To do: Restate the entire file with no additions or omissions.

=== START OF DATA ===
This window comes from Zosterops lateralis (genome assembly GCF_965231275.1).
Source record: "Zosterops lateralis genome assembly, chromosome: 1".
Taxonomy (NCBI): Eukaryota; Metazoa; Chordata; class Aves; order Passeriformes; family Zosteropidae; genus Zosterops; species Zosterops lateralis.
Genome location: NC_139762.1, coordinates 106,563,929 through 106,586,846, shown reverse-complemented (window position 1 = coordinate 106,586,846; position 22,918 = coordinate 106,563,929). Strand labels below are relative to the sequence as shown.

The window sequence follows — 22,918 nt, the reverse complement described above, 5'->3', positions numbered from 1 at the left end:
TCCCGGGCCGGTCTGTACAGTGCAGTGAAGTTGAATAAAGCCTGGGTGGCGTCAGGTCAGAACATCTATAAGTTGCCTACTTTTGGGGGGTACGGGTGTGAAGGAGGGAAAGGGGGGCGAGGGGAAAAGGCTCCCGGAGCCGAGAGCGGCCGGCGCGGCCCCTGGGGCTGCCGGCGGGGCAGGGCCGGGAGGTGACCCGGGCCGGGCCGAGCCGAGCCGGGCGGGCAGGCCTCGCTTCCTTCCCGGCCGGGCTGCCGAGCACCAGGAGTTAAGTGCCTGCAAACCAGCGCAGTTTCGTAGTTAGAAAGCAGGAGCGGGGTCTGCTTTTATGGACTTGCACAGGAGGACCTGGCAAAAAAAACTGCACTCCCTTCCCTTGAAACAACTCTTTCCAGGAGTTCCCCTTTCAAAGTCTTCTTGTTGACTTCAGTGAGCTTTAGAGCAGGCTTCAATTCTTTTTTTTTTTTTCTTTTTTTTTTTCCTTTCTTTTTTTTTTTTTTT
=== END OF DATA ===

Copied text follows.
This window comes from Zosterops lateralis (genome assembly GCF_965231275.1).
Source record: "Zosterops lateralis genome assembly, chromosome: 1".
Taxonomy (NCBI): Eukaryota; Metazoa; Chordata; class Aves; order Passeriformes; family Zosteropidae; genus Zosterops; species Zosterops lateralis.
Genome location: NC_139762.1, coordinates 106,563,929 through 106,586,846, shown reverse-complemented (window position 1 = coordinate 106,586,846; position 22,918 = coordinate 106,563,929). Strand labels below are relative to the sequence as shown.

The window sequence follows — 22,918 nt, the reverse complement described above, 5'->3', positions numbered from 1 at the left end:
TCCCGGGCCGGTCTGTACAGTGCAGTGAAGTTGAATAAAGCCTGGGTGGCGTCAGGTCAGAACATCTATAAGTTGCCTACTTTTGGGGGGTACGGGTGTGAAGGAGGGAAAGGGGGGCGAGGGGAAAAGGCTCCCGGAGCCGAGAGCGGCCGGCGCGGCCCCTGGGGCTGCCGGCGGGGCAGGGCCGGGAGGTGACCCGGGCCGGGCCGAGCCGAGCCGGGCGGGCAGGCCTCGCTTCCTTCCCGGCCGGGCTGCCGAGCACCAGGAGTTAAGTGCCTGCAAACCAGCGCAGTTTCGTAGTTAGAAAGCAGGAGCGGGGTCTGCTTTTATGGACTTGCACAGGAGGACCTGGCAAAAAAAACTGCACTCCCTTCCCTTGAAACAACTCTTTCCAGGAGTTCCCCTTTCAAAGTCTTCTTGTTGACTTCAGTGAGCTTTAGAGCAGGCTTCAATTCTTTTTTTTTTTTTCTTTTTTTTTTTCCTTTCTTTTTTTTTTTTTTT